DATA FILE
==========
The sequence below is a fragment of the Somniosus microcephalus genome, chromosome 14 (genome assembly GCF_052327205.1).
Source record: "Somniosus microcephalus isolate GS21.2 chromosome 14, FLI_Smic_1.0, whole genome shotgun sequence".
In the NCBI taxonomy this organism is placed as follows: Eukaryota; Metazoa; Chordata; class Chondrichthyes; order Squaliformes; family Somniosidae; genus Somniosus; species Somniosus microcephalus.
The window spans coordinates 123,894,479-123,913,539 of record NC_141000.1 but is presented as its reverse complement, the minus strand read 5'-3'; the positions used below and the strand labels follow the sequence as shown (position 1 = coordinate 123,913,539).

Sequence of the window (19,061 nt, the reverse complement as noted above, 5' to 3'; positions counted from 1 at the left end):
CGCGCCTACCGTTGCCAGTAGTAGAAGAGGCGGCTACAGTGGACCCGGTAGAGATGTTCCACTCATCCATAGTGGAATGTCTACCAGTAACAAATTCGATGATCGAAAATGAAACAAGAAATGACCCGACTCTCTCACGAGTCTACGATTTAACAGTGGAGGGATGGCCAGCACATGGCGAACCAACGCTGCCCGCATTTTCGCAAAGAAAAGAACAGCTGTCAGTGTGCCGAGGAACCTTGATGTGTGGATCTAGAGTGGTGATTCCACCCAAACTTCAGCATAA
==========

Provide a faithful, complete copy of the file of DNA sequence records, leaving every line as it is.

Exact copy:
The sequence below is a fragment of the Somniosus microcephalus genome, chromosome 14 (genome assembly GCF_052327205.1).
Source record: "Somniosus microcephalus isolate GS21.2 chromosome 14, FLI_Smic_1.0, whole genome shotgun sequence".
In the NCBI taxonomy this organism is placed as follows: Eukaryota; Metazoa; Chordata; class Chondrichthyes; order Squaliformes; family Somniosidae; genus Somniosus; species Somniosus microcephalus.
The window spans coordinates 123,894,479-123,913,539 of record NC_141000.1 but is presented as its reverse complement, the minus strand read 5'-3'; the positions used below and the strand labels follow the sequence as shown (position 1 = coordinate 123,913,539).

Sequence of the window (19,061 nt, the reverse complement as noted above, 5' to 3'; positions counted from 1 at the left end):
CGCGCCTACCGTTGCCAGTAGTAGAAGAGGCGGCTACAGTGGACCCGGTAGAGATGTTCCACTCATCCATAGTGGAATGTCTACCAGTAACAAATTCGATGATCGAAAATGAAACAAGAAATGACCCGACTCTCTCACGAGTCTACGATTTAACAGTGGAGGGATGGCCAGCACATGGCGAACCAACGCTGCCCGCATTTTCGCAAAGAAAAGAACAGCTGTCAGTGTGCCGAGGAACCTTGATGTGTGGATCTAGAGTGGTGATTCCACCCAAACTTCAGCATAA